The MBTA and Homeland Security plan to release dead bacteria into three Red Line stations this summer to test bio-terror sensors.
The agencies held a public meeting about the plan Wednesday. The bacteria, bacillus subtilis, is not infectious even in its live form, according to government documents. The bacteria is used in farming, as a food supplement for humans and livestock and as an ingredient in organic dog food, according to a government Q&A which is attached as a PDF.
The tests will be done in Cambridge and Somerville at the Davis, Harvard Square and Porter Stations.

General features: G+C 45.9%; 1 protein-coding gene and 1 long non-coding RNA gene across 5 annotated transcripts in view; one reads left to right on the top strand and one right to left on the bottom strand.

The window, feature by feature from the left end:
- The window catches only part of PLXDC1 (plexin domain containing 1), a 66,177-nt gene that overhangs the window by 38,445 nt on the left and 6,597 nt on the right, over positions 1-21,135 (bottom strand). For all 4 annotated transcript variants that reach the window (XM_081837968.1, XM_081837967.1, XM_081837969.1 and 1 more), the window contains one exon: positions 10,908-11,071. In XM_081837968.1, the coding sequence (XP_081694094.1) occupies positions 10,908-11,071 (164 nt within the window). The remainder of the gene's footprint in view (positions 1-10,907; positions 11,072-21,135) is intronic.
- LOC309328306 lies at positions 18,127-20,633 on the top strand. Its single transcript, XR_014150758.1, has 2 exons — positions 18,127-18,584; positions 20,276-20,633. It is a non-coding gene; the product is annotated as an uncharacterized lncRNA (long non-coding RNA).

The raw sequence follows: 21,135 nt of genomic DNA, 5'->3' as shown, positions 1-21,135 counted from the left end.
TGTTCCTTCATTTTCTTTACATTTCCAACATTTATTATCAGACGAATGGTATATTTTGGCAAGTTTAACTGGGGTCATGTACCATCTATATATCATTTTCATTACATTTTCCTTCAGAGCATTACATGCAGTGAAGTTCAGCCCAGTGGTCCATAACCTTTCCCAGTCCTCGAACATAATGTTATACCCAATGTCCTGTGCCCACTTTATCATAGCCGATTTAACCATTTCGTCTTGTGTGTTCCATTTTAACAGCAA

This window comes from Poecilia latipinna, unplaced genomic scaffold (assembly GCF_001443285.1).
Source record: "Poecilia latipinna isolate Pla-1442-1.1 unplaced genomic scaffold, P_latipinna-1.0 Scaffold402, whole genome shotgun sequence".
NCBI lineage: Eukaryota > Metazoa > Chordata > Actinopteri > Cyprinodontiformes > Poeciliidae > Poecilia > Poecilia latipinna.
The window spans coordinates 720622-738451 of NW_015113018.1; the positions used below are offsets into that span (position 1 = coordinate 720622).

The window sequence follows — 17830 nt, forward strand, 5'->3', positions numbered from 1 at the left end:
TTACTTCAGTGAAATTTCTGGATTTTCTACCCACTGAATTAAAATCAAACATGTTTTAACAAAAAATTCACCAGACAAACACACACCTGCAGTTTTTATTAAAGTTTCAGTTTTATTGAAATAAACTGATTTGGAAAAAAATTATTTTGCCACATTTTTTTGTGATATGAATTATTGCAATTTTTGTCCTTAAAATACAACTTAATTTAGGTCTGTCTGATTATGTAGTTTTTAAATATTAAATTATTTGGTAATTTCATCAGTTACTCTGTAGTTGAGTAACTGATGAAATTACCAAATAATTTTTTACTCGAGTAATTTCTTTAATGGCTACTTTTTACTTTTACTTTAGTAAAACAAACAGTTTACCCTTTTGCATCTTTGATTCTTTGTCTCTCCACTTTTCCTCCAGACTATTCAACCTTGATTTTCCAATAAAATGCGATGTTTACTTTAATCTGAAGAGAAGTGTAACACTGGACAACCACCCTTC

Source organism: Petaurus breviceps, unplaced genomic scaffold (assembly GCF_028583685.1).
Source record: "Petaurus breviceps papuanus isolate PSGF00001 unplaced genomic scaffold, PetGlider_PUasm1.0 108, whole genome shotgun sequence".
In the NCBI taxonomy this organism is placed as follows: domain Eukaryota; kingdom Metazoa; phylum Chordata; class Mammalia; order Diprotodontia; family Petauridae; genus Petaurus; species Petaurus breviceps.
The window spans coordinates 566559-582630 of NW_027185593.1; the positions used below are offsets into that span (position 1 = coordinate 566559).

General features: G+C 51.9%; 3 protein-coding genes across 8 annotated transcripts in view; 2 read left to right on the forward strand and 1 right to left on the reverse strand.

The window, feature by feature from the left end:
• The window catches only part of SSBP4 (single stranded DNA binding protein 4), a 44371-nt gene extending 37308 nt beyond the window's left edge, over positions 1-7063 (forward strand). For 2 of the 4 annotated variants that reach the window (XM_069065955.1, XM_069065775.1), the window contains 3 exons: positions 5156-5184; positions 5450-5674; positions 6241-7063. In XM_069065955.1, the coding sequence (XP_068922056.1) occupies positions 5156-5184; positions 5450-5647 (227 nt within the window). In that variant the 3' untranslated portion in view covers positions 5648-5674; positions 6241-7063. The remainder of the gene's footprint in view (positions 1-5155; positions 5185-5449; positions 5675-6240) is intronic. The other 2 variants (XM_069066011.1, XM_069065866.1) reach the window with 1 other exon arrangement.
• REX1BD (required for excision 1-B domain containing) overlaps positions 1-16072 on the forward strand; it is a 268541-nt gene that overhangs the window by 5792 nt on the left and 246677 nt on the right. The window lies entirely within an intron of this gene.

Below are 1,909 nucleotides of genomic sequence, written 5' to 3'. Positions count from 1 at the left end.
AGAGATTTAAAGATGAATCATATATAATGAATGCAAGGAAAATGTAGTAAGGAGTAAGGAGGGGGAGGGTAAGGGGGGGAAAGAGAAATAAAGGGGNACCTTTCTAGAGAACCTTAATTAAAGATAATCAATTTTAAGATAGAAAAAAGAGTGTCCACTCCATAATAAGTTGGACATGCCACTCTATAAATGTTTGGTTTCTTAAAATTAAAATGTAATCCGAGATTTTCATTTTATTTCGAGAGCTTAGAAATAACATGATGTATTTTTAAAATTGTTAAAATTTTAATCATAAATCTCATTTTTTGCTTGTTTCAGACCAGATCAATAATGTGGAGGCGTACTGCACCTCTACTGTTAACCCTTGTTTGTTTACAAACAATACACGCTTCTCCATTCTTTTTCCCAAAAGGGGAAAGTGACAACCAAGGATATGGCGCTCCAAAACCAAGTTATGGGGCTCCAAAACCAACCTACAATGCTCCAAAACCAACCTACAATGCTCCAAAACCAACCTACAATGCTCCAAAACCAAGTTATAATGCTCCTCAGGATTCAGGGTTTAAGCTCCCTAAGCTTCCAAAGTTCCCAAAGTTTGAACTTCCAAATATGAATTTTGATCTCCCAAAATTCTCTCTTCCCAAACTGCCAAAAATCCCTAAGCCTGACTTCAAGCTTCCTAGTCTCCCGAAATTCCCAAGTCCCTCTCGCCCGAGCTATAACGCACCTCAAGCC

According to WCVB, some residents who attended Wednesday's public hearing at the Cambridge YMCA expressed concern about the plan. They also criticized that exact dates for the tests have not been made known.
The bacteria would be released when the stations are closed to the public. The government had rejected a plan to release live bacteria at rush hour, to simulate more closely how an actual attack would likely take place. However, that option was rejected because of the possible danger to "immune-compromised riders." For details, please see a second attached PDF with the government's analysis.
Biological attacks on subway systems have long been a concern. In 1995 a Japanese cult released nerve gas on the Tokyo subway system. The attack killed 12 people and injured 5,500.